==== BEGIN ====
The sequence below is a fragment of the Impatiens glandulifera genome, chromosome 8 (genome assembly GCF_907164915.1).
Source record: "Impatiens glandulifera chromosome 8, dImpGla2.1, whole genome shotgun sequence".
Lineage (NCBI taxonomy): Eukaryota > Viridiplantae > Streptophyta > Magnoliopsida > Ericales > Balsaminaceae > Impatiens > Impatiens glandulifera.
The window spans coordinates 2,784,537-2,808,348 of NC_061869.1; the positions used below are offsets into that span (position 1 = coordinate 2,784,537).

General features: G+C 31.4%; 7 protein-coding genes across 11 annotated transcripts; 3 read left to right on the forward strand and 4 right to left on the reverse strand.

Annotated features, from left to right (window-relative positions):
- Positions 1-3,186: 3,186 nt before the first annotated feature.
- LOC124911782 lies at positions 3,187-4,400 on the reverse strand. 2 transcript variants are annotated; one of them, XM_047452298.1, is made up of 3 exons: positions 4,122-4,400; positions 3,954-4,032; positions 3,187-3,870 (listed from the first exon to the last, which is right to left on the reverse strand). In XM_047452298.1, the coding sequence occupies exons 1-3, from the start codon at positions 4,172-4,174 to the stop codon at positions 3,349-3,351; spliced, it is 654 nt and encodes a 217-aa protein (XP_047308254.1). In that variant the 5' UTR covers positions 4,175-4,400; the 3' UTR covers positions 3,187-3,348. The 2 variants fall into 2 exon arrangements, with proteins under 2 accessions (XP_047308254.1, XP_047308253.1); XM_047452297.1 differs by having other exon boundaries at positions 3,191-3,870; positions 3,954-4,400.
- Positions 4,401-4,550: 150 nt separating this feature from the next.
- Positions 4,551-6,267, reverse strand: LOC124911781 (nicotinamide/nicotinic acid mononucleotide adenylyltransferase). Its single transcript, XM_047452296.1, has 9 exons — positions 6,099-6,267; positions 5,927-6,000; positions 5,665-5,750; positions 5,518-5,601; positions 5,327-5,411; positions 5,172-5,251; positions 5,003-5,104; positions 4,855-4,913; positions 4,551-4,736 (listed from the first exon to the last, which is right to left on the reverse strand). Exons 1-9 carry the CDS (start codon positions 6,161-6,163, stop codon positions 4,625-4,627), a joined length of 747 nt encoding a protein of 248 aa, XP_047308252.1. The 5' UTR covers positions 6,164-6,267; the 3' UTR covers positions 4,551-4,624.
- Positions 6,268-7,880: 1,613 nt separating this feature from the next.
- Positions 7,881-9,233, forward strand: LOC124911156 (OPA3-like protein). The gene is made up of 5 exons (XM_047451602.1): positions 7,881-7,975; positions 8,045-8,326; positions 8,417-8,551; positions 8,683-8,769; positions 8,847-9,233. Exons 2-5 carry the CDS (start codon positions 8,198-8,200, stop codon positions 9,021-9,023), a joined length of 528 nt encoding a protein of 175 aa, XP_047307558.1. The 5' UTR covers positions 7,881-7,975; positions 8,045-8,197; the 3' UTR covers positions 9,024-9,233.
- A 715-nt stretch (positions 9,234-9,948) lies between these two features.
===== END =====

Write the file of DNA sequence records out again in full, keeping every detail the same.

The sequence below is a fragment of the Impatiens glandulifera genome, chromosome 8 (genome assembly GCF_907164915.1).
Source record: "Impatiens glandulifera chromosome 8, dImpGla2.1, whole genome shotgun sequence".
Lineage (NCBI taxonomy): Eukaryota > Viridiplantae > Streptophyta > Magnoliopsida > Ericales > Balsaminaceae > Impatiens > Impatiens glandulifera.
The window spans coordinates 2,784,537-2,808,348 of NC_061869.1; the positions used below are offsets into that span (position 1 = coordinate 2,784,537).

General features: G+C 31.4%; 7 protein-coding genes across 11 annotated transcripts; 3 read left to right on the forward strand and 4 right to left on the reverse strand.

Annotated features, from left to right (window-relative positions):
- Positions 1-3,186: 3,186 nt before the first annotated feature.
- LOC124911782 lies at positions 3,187-4,400 on the reverse strand. 2 transcript variants are annotated; one of them, XM_047452298.1, is made up of 3 exons: positions 4,122-4,400; positions 3,954-4,032; positions 3,187-3,870 (listed from the first exon to the last, which is right to left on the reverse strand). In XM_047452298.1, the coding sequence occupies exons 1-3, from the start codon at positions 4,172-4,174 to the stop codon at positions 3,349-3,351; spliced, it is 654 nt and encodes a 217-aa protein (XP_047308254.1). In that variant the 5' UTR covers positions 4,175-4,400; the 3' UTR covers positions 3,187-3,348. The 2 variants fall into 2 exon arrangements, with proteins under 2 accessions (XP_047308254.1, XP_047308253.1); XM_047452297.1 differs by having other exon boundaries at positions 3,191-3,870; positions 3,954-4,400.
- Positions 4,401-4,550: 150 nt separating this feature from the next.
- Positions 4,551-6,267, reverse strand: LOC124911781 (nicotinamide/nicotinic acid mononucleotide adenylyltransferase). Its single transcript, XM_047452296.1, has 9 exons — positions 6,099-6,267; positions 5,927-6,000; positions 5,665-5,750; positions 5,518-5,601; positions 5,327-5,411; positions 5,172-5,251; positions 5,003-5,104; positions 4,855-4,913; positions 4,551-4,736 (listed from the first exon to the last, which is right to left on the reverse strand). Exons 1-9 carry the CDS (start codon positions 6,161-6,163, stop codon positions 4,625-4,627), a joined length of 747 nt encoding a protein of 248 aa, XP_047308252.1. The 5' UTR covers positions 6,164-6,267; the 3' UTR covers positions 4,551-4,624.
- Positions 6,268-7,880: 1,613 nt separating this feature from the next.
- Positions 7,881-9,233, forward strand: LOC124911156 (OPA3-like protein). The gene is made up of 5 exons (XM_047451602.1): positions 7,881-7,975; positions 8,045-8,326; positions 8,417-8,551; positions 8,683-8,769; positions 8,847-9,233. Exons 2-5 carry the CDS (start codon positions 8,198-8,200, stop codon positions 9,021-9,023), a joined length of 528 nt encoding a protein of 175 aa, XP_047307558.1. The 5' UTR covers positions 7,881-7,975; positions 8,045-8,197; the 3' UTR covers positions 9,024-9,233.
- A 715-nt stretch (positions 9,234-9,948) lies between these two features.